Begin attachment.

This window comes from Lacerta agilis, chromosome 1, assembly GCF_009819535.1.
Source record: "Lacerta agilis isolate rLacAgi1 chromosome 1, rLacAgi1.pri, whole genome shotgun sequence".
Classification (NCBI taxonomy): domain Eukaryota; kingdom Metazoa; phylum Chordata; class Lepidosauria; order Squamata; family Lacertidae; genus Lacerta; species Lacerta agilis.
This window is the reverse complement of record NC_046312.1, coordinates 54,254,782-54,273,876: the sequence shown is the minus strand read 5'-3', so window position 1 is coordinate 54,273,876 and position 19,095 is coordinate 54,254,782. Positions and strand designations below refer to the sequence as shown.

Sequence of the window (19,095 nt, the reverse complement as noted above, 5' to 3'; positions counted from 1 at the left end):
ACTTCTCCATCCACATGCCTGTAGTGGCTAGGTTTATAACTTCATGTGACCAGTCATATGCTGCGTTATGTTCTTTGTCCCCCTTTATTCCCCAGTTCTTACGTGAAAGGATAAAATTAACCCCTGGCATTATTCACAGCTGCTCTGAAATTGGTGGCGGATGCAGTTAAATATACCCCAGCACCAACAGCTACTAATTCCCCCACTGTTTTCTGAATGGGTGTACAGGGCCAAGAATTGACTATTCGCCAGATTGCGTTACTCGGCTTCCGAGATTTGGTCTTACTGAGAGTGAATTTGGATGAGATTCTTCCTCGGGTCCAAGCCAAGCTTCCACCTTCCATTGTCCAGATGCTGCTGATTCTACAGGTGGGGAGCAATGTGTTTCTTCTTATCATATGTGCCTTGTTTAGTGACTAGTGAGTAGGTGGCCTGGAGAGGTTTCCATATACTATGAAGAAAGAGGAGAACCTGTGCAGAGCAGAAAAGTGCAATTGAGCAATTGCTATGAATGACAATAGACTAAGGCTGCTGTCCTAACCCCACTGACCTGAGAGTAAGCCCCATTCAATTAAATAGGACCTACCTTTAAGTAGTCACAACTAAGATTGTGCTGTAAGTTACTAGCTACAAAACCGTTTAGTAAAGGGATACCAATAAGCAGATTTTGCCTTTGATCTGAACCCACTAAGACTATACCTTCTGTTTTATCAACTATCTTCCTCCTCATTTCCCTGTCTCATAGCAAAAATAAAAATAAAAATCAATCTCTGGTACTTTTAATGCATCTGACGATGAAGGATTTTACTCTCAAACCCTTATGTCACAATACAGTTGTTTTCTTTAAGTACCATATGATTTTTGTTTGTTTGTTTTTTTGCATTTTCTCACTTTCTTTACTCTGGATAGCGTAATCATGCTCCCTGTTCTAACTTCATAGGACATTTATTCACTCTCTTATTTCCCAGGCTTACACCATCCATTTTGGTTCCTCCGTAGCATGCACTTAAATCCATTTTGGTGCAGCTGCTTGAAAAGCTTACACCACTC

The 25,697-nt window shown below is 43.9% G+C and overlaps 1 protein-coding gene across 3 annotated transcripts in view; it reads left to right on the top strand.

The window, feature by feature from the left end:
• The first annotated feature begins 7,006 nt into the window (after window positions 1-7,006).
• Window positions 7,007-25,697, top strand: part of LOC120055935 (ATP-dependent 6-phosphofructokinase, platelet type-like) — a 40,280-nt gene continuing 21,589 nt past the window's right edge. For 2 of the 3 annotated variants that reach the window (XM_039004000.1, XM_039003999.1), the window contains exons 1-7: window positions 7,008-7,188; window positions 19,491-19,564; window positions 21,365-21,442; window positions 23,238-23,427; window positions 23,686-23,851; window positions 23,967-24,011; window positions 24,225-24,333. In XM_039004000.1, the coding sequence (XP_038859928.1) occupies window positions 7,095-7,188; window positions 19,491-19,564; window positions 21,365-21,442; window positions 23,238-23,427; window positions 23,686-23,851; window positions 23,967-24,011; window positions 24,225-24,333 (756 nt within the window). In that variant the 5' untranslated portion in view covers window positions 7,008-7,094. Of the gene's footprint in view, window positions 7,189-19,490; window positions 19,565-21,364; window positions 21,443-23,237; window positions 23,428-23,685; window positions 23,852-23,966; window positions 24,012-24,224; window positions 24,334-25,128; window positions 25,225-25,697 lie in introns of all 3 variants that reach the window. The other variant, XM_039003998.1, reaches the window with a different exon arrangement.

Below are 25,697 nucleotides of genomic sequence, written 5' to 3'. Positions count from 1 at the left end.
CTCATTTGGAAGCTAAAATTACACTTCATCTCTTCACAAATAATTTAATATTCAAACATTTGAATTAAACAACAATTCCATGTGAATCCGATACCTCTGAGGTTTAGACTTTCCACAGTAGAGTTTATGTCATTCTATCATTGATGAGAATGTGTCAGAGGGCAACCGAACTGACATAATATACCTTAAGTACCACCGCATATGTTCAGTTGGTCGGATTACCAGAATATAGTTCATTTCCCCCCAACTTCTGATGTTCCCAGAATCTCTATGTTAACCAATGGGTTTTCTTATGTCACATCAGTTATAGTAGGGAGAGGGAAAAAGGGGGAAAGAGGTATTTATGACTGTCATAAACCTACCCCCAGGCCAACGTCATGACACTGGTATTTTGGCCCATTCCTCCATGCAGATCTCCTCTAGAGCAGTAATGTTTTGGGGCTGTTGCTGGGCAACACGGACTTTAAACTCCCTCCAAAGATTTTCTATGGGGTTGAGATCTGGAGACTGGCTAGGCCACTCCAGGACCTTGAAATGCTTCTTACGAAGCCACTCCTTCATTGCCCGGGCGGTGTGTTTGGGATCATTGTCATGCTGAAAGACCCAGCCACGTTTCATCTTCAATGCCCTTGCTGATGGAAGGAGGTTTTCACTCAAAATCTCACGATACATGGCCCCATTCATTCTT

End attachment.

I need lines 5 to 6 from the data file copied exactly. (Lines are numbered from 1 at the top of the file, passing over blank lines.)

Sequence of the window (19,095 nt, the reverse complement as noted above, 5' to 3'; positions counted from 1 at the left end):
ACTTCTCCATCCACATGCCTGTAGTGGCTAGGTTTATAACTTCATGTGACCAGTCATATGCTGCGTTATGTTCTTTGTCCCCCTTTATTCCCCAGTTCTTACGTGAAAGGATAAAATTAACCCCTGGCATTATTCACAGCTGCTCTGAAATTGGTGGCGGATGCAGTTAAATATACCCCAGCACCAACAGCTACTAATTCCCCCACTGTTTTCTGAATGGGTGTACAGGGCCAAGAATTGACTATTCGCCAGATTGCGTTACTCGGCTTCCGAGATTTGGTCTTACTGAGAGTGAATTTGGATGAGATTCTTCCTCGGGTCCAAGCCAAGCTTCCACCTTCCATTGTCCAGATGCTGCTGATTCTACAGGTGGGGAGCAATGTGTTTCTTCTTATCATATGTGCCTTGTTTAGTGACTAGTGAGTAGGTGGCCTGGAGAGGTTTCCATATACTATGAAGAAAGAGGAGAACCTGTGCAGAGCAGAAAAGTGCAATTGAGCAATTGCTATGAATGACAATAGACTAAGGCTGCTGTCCTAACCCCACTGACCTGAGAGTAAGCCCCATTCAATTAAATAGGACCTACCTTTAAGTAGTCACAACTAAGATTGTGCTGTAAGTTACTAGCTACAAAACCGTTTAGTAAAGGGATACCAATAAGCAGATTTTGCCTTTGATCTGAACCCACTAAGACTATACCTTCTGTTTTATCAACTATCTTCCTCCTCATTTCCCTGTCTCATAGCAAAAATAAAAATAAAAATCAATCTCTGGTACTTTTAATGCATCTGACGATGAAGGATTTTACTCTCAAACCCTTATGTCACAATACAGTTGTTTTCTTTAAGTACCATATGATTTTTGTTTGTTTGTTTTTTTGCATTTTCTCACTTTCTTTACTCTGGATAGCGTAATCATGCTCCCTGTTCTAACTTCATAGGACATTTATTCACTCTCTTATTTCCCAGGCTTACACCATCCATTTTGGTTCCTCCGTAGCATGCACTTAAATCCATTTTGGTGCAGCTGCTTGAAAAGCTTACACCACTC